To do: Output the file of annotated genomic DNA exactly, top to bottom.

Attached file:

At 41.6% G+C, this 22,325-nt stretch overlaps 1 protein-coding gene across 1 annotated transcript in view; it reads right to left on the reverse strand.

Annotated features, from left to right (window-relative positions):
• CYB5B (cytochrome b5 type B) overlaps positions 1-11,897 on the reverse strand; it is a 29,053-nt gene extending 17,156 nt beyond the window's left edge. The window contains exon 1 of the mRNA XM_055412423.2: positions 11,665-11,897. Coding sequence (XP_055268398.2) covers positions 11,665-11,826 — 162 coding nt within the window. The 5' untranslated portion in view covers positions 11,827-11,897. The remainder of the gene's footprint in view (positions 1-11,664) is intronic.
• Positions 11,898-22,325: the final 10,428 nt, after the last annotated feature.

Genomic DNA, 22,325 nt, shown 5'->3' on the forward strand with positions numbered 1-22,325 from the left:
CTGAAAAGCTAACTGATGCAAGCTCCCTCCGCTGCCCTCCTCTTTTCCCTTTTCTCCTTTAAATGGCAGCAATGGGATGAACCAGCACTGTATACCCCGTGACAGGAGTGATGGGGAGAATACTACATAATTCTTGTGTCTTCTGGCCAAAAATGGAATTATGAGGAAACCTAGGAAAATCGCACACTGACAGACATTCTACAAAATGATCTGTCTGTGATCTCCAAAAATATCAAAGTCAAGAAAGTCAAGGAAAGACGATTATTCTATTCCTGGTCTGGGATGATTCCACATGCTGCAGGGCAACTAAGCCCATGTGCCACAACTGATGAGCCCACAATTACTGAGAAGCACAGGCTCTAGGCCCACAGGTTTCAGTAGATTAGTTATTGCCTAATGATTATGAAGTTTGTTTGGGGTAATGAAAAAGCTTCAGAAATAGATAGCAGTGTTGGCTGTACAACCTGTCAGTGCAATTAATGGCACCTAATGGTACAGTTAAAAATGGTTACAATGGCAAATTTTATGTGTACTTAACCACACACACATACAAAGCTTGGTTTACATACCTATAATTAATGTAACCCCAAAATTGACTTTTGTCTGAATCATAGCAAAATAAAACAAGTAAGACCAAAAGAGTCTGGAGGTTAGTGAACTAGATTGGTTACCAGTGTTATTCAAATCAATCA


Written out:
At 41.6% G+C, this 22,325-nt stretch overlaps 1 protein-coding gene across 1 annotated transcript in view; it reads right to left on the reverse strand.

Annotated features, from left to right (window-relative positions):
• CYB5B (cytochrome b5 type B) overlaps positions 1-11,897 on the reverse strand; it is a 29,053-nt gene extending 17,156 nt beyond the window's left edge. The window contains exon 1 of the mRNA XM_055412423.2: positions 11,665-11,897. Coding sequence (XP_055268398.2) covers positions 11,665-11,826 — 162 coding nt within the window. The 5' untranslated portion in view covers positions 11,827-11,897. The remainder of the gene's footprint in view (positions 1-11,664) is intronic.
• Positions 11,898-22,325: the final 10,428 nt, after the last annotated feature.

Genomic DNA, 22,325 nt, shown 5'->3' on the forward strand with positions numbered 1-22,325 from the left:
CTGAAAAGCTAACTGATGCAAGCTCCCTCCGCTGCCCTCCTCTTTTCCCTTTTCTCCTTTAAATGGCAGCAATGGGATGAACCAGCACTGTATACCCCGTGACAGGAGTGATGGGGAGAATACTACATAATTCTTGTGTCTTCTGGCCAAAAATGGAATTATGAGGAAACCTAGGAAAATCGCACACTGACAGACATTCTACAAAATGATCTGTCTGTGATCTCCAAAAATATCAAAGTCAAGAAAGTCAAGGAAAGACGATTATTCTATTCCTGGTCTGGGATGATTCCACATGCTGCAGGGCAACTAAGCCCATGTGCCACAACTGATGAGCCCACAATTACTGAGAAGCACAGGCTCTAGGCCCACAGGTTTCAGTAGATTAGTTATTGCCTAATGATTATGAAGTTTGTTTGGGGTAATGAAAAAGCTTCAGAAATAGATAGCAGTGTTGGCTGTACAACCTGTCAGTGCAATTAATGGCACCTAATGGTACAGTTAAAAATGGTTACAATGGCAAATTTTATGTGTACTTAACCACACACACATACAAAGCTTGGTTTACATACCTATAATTAATGTAACCCCAAAATTGACTTTTGTCTGAATCATAGCAAAATAAAACAAGTAAGACCAAAAGAGTCTGGAGGTTAGTGAACTAGATTGGTTACCAGTGTTATTCAAATCAATCA